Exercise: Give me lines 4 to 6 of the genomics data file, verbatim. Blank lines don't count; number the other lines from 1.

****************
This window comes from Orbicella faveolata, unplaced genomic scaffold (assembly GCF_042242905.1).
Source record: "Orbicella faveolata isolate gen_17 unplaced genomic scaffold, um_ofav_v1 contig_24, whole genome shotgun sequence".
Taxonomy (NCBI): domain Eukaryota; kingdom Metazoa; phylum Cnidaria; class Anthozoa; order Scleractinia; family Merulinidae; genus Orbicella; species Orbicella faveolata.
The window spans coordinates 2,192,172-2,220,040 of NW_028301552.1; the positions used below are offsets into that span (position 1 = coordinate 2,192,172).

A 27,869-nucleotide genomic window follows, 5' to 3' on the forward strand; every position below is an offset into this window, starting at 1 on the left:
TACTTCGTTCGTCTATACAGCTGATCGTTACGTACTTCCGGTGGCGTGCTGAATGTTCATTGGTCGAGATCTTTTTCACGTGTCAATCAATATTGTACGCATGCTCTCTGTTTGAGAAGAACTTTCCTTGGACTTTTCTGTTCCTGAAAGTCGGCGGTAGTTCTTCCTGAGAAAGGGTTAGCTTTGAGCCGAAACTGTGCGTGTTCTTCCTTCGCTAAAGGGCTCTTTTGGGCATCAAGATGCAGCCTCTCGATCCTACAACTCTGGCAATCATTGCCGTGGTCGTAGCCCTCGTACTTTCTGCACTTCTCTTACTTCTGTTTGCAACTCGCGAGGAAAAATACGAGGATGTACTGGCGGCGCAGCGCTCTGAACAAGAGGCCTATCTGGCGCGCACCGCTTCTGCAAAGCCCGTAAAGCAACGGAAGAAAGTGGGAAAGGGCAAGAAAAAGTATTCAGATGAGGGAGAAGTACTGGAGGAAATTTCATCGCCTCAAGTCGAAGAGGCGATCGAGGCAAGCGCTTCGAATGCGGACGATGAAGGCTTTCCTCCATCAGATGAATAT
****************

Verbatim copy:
The window spans coordinates 2,192,172-2,220,040 of NW_028301552.1; the positions used below are offsets into that span (position 1 = coordinate 2,192,172).

A 27,869-nucleotide genomic window follows, 5' to 3' on the forward strand; every position below is an offset into this window, starting at 1 on the left:
TACTTCGTTCGTCTATACAGCTGATCGTTACGTACTTCCGGTGGCGTGCTGAATGTTCATTGGTCGAGATCTTTTTCACGTGTCAATCAATATTGTACGCATGCTCTCTGTTTGAGAAGAACTTTCCTTGGACTTTTCTGTTCCTGAAAGTCGGCGGTAGTTCTTCCTGAGAAAGGGTTAGCTTTGAGCCGAAACTGTGCGTGTTCTTCCTTCGCTAAAGGGCTCTTTTGGGCATCAAGATGCAGCCTCTCGATCCTACAACTCTGGCAATCATTGCCGTGGTCGTAGCCCTCGTACTTTCTGCACTTCTCTTACTTCTGTTTGCAACTCGCGAGGAAAAATACGAGGATGTACTGGCGGCGCAGCGCTCTGAACAAGAGGCCTATCTGGCGCGCACCGCTTCTGCAAAGCCCGTAAAGCAACGGAAGAAAGTGGGAAAGGGCAAGAAAAAGTATTCAGATGAGGGAGAAGTACTGGAGGAAATTTCATCGCCTCAAGTCGAAGAGGCGATCGAGGCAAGCGCTTCGAATGCGGACGATGAAGGCTTTCCTCCATCAGATGAATAT